Bennys laughing now, hes got that turning
red look, a Newport to his lips, but its not lit yet. Were
all sunshine smiles, beautiful day uptown, just clean and bright and
blue, no clouds. Were talking to Joey, one of those cats that
knew Benny from back then, back when niggas used to call him Bingo.
Joey just came in from Florida. Hes dressed in turquoise to match
the sky, Dolphins cap, Dan Marino jersey, black pants, and he says,
"I hate the fucking Bronx," laughing a little so we laugh
too, waving his arms around him like a helicopter, not pointing at any
one thing, but at all of it. "Look at this shit," he says.
I dont see much except the sameness of it, the buildings that
lean against one another, ashy and brick. I grew up around the corner.
I work at the shop right here on Southern. We lean back against the
wall. One step towards the center of the street and the sunlight is
cloudy and cut by the shadows of the tracks above. A five train runs
over and its quiet, noise swallowing noise. For a moment, Benny
doesnt talk and Joey doesnt talk and I dont either.
We stare at each other and step towards the wall, catching clear sun
like were gasping for air.
Joey touches the cross on his gold chain, rubbing it softly. He has
stubby blackish fingers, oil ground into the skin. The train passes,
life begins again. "Shit Bingo, how ya been?" he says for
the hundredth time.
Im on the outside of this one, I can tell. These two have stories
that go back forever, lives and memories woven and inseparable. Theyve
seen blood together, got laid together. Shit they wont admit to
themselves, the other knows. They look at each other deep, for someone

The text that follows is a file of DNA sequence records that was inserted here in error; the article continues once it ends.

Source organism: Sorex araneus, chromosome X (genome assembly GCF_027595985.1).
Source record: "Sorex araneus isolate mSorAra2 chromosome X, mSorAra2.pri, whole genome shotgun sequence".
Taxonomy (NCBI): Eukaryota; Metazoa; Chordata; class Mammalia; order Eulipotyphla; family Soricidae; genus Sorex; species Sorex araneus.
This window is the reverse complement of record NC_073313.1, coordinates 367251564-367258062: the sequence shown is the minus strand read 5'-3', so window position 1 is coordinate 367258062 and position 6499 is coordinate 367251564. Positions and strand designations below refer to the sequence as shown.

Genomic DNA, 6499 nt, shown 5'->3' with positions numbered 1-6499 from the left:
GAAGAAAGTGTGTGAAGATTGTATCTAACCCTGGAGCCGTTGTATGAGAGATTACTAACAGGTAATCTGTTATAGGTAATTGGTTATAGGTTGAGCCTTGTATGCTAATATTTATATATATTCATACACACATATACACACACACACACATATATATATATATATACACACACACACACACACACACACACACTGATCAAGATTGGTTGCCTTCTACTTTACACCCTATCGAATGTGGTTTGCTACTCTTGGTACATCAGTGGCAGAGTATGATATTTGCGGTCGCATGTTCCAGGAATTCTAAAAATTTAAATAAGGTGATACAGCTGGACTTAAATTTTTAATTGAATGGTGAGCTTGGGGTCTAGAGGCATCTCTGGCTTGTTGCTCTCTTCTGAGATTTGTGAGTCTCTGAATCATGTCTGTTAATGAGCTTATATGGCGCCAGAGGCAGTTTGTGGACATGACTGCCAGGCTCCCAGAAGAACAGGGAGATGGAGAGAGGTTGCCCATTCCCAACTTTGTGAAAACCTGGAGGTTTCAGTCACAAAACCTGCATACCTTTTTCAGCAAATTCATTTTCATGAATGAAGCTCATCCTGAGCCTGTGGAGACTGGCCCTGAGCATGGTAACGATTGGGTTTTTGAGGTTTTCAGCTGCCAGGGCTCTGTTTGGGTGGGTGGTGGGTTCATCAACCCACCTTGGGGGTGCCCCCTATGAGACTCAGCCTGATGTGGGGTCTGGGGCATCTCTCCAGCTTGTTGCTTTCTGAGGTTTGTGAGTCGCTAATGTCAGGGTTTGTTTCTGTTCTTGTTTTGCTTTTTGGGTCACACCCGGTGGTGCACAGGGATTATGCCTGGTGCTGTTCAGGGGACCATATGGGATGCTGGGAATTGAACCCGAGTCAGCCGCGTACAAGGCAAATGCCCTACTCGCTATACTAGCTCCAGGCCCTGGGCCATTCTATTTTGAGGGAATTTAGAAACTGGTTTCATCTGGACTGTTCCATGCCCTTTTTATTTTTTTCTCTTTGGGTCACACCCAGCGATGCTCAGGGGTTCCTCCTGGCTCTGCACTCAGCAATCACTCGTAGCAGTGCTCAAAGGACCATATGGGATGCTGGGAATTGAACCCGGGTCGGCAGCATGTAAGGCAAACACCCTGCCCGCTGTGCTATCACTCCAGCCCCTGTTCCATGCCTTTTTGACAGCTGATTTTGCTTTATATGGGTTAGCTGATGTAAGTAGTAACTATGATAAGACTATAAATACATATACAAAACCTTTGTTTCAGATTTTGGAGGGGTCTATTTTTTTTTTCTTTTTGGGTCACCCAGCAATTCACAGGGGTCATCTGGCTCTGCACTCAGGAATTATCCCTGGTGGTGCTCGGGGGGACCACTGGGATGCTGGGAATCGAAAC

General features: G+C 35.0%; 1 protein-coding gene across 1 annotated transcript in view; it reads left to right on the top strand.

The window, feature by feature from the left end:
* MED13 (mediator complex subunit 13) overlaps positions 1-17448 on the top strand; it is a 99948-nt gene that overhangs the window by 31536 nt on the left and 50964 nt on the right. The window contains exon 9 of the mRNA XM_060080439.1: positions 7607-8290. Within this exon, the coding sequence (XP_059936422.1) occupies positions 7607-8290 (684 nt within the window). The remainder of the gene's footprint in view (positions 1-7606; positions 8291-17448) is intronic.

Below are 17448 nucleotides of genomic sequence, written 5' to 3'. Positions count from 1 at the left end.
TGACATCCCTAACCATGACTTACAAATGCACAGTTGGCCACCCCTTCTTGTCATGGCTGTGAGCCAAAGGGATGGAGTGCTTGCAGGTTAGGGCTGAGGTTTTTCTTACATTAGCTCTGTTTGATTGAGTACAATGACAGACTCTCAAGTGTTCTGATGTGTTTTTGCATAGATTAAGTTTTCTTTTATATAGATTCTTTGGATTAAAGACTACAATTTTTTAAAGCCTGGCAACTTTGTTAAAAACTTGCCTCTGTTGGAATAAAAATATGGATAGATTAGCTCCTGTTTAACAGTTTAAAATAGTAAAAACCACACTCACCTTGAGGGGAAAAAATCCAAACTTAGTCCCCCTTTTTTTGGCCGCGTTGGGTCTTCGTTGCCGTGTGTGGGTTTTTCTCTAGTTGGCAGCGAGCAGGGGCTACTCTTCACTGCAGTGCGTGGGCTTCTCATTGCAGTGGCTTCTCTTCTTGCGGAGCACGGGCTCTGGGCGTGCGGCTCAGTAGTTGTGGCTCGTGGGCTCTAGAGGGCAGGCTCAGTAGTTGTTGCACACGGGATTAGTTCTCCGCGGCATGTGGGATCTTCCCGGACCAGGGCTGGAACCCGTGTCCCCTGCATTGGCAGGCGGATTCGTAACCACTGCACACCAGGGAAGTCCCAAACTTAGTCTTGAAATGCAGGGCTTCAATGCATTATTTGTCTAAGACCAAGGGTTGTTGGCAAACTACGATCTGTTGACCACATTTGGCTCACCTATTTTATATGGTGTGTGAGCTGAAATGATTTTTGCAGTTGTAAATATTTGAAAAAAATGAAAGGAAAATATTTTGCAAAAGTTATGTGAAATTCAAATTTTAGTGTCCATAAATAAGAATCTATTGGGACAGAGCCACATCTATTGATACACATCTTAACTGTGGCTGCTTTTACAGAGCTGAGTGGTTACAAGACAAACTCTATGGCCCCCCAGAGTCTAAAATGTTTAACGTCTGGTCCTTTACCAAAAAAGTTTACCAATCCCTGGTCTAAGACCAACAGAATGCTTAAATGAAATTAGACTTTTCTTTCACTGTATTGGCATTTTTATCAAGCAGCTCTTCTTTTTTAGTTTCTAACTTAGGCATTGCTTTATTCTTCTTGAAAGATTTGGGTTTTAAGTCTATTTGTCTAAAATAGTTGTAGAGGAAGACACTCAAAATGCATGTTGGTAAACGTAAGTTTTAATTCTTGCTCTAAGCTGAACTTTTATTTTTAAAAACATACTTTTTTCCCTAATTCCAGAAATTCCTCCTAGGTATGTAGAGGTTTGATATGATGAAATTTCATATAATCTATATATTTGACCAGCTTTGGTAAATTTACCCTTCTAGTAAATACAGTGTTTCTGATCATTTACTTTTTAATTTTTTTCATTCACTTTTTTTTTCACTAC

else lurking in the deep black behind their eyes. Im not even
here for them. They havent seen each other in ten years.
"Same shit, Jojo, you know how it is. Working. Making do."
He lights his cigarette. Blue smoke disappears into the sky.
Joey has a recycling thing going on down there in Florida. Car parts
and metals and shit. He smells of aluminum, he says, so at nights he
goes swimming to wash off the stench. "The condos got a pool,
Benny nods and looks away.
"So when you moving down? I heard your son was in Orlando,"
At the mention of his son, Benny breaks into a smile. "Been down
there two years. Got married and everything."
"Yeah." Benny grins. "Flying," he says, the word
slipping out like a prayer. Its one of those words that means
something. "Hes a pilot. Makes good money."
He says nothing about himself.
Joey is bronzed and tan, looking like he eats mangoes by the poolside.
His belly pushes at the seams of his football jersey. He pats it with
his left hand now and again to remind us that life is good. They play
catch up: who got caught doing what, who got divorced, who had a kid,
who died, whose moms moved back to San Juan. Old-timer shit. Who died.
They keep coming back to it. Its a long list. My people havent
started dying yet, not really. Bennys have been dying for years.
"Im sorry about Marco, Bing. That shit was terrible."
"You heard about it?"
"He deserved better than that," Joey says. Benny sighs.
A mother calls out a grocery list to her son on the street. Her voice
is ragged and tired. It sounds like a train. Then another one comes,
and in the thick quiet of it, Benny and Joey hug and exchange promises.
Joey jots his phone number down on the back of a receipt. Benny looks
at it for a second and slides it into his pocket. "Yeah,"
he shouts, yelling against the train, "and you know where to find
Be safe, they say, and say hi to your moms for me. Their smiles are
banners and they grip each other at the bicep, warmly. They dont
talk to their moms though. At least Benny doesnt, hasnt
since Marco died. And the smile he wears is hurtful, like the sun when
you stare. Jojo walks up Southern, turns on Prospect and is gone.
Then the train leaves and the street is loud again. Benny squints against
the bright blue of the sky. We step back into the shop, just the two
of us, and it feels empty. Its like Joey was never here.
You can read Florida in its entirety in the premiere
issue of Swink.
Daniel Alarcón was born in
Lima, Peru, and raised in Birmingham, Alabama. His work has been published
in The New Yorker, and is forthcoming in Glimmer Train, Inkwell
and other journals. His first collection War By Candlelight will
be published by HarperCollins. He lives in Iowa City.